NCAA Study Shows Affluent White Student-Athletes Are Profiting From Their Poor Black Peers
An NCAA study on the economics of college sports has found affluent white students are profiting off the labor of poor Black students.
The study was conducted by the National Bureau of Economic Research and published Aug. 31. It analyzed revenue data for all 65 athletic departments in the Power Five conferences, home to the NCAA’s top Division I men’s football and basketball programs, from 2006 to 2019. The researchers also used data from student rosters across all sports in those departments in 2018, including data on the players’ ethnicity and hometowns.
The study found the money generated by NCAA football and basketball programs, of which the majority of players are Black Americans, pays for the salaries of coaches and administrators, is used to upgrade facilities the teams use, and finances non-revenue sports played mostly by affluent white student-athletes.
Craig Garthwaite, the lead author of the study, told CNN, the amount of money in college sports has increased significantly. In 2019 alone, the NCAA generated $867.53 million in revenue from its television and marketing rights fees alone.
“In any other setting, your key input as a business would receive wages that look like the benefit that they provide to the business,” he said. “But here the players are artificially constrained from being able to do that.”
The data collected also showed significant disparities between Black and white student-athletes, socioeconomic status, spending on coaches salaries, and spending on collegiate facilities.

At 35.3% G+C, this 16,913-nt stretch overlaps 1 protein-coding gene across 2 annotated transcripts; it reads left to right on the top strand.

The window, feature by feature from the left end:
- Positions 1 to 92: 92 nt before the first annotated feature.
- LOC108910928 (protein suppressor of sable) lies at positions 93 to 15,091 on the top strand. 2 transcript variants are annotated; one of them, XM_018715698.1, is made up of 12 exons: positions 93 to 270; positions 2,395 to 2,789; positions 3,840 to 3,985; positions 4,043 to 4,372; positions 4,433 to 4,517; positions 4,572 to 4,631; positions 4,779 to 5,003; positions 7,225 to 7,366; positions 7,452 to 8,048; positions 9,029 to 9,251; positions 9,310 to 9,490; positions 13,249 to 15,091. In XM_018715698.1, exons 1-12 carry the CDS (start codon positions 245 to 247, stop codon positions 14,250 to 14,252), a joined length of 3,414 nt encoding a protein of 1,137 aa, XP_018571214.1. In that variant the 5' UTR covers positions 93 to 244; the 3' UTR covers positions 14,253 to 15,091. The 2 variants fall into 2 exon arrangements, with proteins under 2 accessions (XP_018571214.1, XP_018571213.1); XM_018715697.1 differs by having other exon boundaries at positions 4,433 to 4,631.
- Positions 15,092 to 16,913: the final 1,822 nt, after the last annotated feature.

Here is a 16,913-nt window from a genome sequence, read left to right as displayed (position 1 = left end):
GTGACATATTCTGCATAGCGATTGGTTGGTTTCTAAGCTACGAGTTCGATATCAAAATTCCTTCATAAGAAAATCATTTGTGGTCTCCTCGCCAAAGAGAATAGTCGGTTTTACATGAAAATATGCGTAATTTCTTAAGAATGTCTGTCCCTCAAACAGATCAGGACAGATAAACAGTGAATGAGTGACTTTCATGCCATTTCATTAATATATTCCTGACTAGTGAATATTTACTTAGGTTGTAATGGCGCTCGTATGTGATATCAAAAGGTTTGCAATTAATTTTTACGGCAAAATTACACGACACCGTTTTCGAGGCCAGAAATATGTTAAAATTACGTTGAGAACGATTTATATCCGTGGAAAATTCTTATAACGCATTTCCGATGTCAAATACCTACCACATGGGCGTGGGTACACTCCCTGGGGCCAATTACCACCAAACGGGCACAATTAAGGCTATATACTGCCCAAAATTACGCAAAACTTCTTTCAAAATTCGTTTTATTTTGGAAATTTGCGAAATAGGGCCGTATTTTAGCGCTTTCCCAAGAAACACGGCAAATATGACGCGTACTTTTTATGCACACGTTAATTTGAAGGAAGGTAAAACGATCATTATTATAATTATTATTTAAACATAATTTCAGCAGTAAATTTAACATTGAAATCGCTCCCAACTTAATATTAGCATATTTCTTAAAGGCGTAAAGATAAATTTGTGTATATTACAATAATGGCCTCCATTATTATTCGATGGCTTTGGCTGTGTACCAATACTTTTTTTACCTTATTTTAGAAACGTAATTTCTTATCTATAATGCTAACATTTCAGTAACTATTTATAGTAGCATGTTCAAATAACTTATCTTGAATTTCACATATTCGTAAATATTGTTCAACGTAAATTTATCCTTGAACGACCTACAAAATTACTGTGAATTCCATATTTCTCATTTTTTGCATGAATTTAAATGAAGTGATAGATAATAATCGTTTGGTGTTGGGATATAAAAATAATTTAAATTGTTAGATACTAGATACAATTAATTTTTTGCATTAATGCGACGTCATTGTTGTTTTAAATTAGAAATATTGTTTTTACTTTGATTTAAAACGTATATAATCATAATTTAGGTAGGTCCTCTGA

“We took every player, in every sport, not just the revenue sports, and tracked them back to their high school and calculated the average family income for students that went to that high school,” Garthwaite said. “So we can actually show that it’s not just the sports that lose money and that survive because football and basketball provide them with extra funds, it’s not just that the students are more likely to be white, but they tend to come from richer families, they’ve gone to high schools where the average family income is higher.”
The average salary of Power Five coaching staff at NCAA public universality grew between 2008 and 2018 from $4.8 million to $9.8 million, according to the data. They’re also not the only staff with more money in their pocket than before. Coaches for all other sports at Power 5 schools have also seen an increase from $7.3 to $12.5 million over the same time period.
The study also found less than 7% of the revenue generated by college sports goes to cover athletes in the form of college scholarships, stipends for living expenses, and food.
Last September, state lawmakers in California began to chip away at the NCAA and its student-athlete stance. California Gov. Gavin Newsom signed a bill allowing college athletes in the state to earn endorsement and sponsorship money.
The NCAA said in April it supports allowing student-athletes to profit from their name, image, and likeness, so long as the college or university they attend does not pay them directly. However, many lawmakers believe the NCAA is moving too late and enacting law will force them to move faster or be subjected to law.